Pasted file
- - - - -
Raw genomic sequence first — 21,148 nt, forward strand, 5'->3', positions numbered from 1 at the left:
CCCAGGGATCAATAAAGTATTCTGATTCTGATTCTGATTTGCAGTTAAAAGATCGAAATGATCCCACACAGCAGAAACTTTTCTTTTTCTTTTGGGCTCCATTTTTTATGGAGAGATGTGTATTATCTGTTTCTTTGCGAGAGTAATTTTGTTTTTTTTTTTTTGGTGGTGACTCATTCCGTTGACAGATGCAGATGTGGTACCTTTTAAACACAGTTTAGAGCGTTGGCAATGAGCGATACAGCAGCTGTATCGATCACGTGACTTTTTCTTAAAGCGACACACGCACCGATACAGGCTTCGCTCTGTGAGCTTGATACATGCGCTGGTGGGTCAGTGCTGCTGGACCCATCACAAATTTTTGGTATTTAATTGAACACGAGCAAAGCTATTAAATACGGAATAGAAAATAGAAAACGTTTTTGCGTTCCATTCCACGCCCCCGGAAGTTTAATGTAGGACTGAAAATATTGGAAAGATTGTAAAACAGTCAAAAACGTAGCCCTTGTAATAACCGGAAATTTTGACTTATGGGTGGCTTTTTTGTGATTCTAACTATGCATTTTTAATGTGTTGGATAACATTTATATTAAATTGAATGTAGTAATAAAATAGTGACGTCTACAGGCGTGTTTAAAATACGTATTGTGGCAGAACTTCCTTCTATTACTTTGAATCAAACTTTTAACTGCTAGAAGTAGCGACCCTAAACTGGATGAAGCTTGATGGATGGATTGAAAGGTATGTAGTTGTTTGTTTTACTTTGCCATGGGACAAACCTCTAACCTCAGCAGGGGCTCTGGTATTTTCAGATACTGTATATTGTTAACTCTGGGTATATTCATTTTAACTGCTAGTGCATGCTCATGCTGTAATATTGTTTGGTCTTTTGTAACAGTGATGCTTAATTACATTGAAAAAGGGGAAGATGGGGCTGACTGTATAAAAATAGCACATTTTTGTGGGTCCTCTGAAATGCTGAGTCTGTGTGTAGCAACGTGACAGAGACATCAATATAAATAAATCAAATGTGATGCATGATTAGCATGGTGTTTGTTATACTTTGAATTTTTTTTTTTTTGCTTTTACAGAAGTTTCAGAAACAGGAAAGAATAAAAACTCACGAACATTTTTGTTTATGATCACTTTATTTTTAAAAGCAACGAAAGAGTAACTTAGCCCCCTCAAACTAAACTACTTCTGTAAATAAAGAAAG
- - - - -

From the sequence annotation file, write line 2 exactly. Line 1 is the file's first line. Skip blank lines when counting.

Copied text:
CCCAGGGATCAATAAAGTATTCTGATTCTGATTCTGATTTGCAGTTAAAAGATCGAAATGATCCCACACAGCAGAAACTTTTCTTTTTCTTTTGGGCTCCATTTTTTATGGAGAGATGTGTATTATCTGTTTCTTTGCGAGAGTAATTTTGTTTTTTTTTTTTTGGTGGTGACTCATTCCGTTGACAGATGCAGATGTGGTACCTTTTAAACACAGTTTAGAGCGTTGGCAATGAGCGATACAGCAGCTGTATCGATCACGTGACTTTTTCTTAAAGCGACACACGCACCGATACAGGCTTCGCTCTGTGAGCTTGATACATGCGCTGGTGGGTCAGTGCTGCTGGACCCATCACAAATTTTTGGTATTTAATTGAACACGAGCAAAGCTATTAAATACGGAATAGAAAATAGAAAACGTTTTTGCGTTCCATTCCACGCCCCCGGAAGTTTAATGTAGGACTGAAAATATTGGAAAGATTGTAAAACAGTCAAAAACGTAGCCCTTGTAATAACCGGAAATTTTGACTTATGGGTGGCTTTTTTGTGATTCTAACTATGCATTTTTAATGTGTTGGATAACATTTATATTAAATTGAATGTAGTAATAAAATAGTGACGTCTACAGGCGTGTTTAAAATACGTATTGTGGCAGAACTTCCTTCTATTACTTTGAATCAAACTTTTAACTGCTAGAAGTAGCGACCCTAAACTGGATGAAGCTTGATGGATGGATTGAAAGGTATGTAGTTGTTTGTTTTACTTTGCCATGGGACAAACCTCTAACCTCAGCAGGGGCTCTGGTATTTTCAGATACTGTATATTGTTAACTCTGGGTATATTCATTTTAACTGCTAGTGCATGCTCATGCTGTAATATTGTTTGGTCTTTTGTAACAGTGATGCTTAATTACATTGAAAAAGGGGAAGATGGGGCTGACTGTATAAAAATAGCACATTTTTGTGGGTCCTCTGAAATGCTGAGTCTGTGTGTAGCAACGTGACAGAGACATCAATATAAATAAATCAAATGTGATGCATGATTAGCATGGTGTTTGTTATACTTTGAATTTTTTTTTTTTTGCTTTTACAGAAGTTTCAGAAACAGGAAAGAATAAAAACTCACGAACATTTTTGTTTATGATCACTTTATTTTTAAAAGCAACGAAAGAGTAACTTAGCCCCCTCAAACTAAACTACTTCTGTAAATAAAGAAAG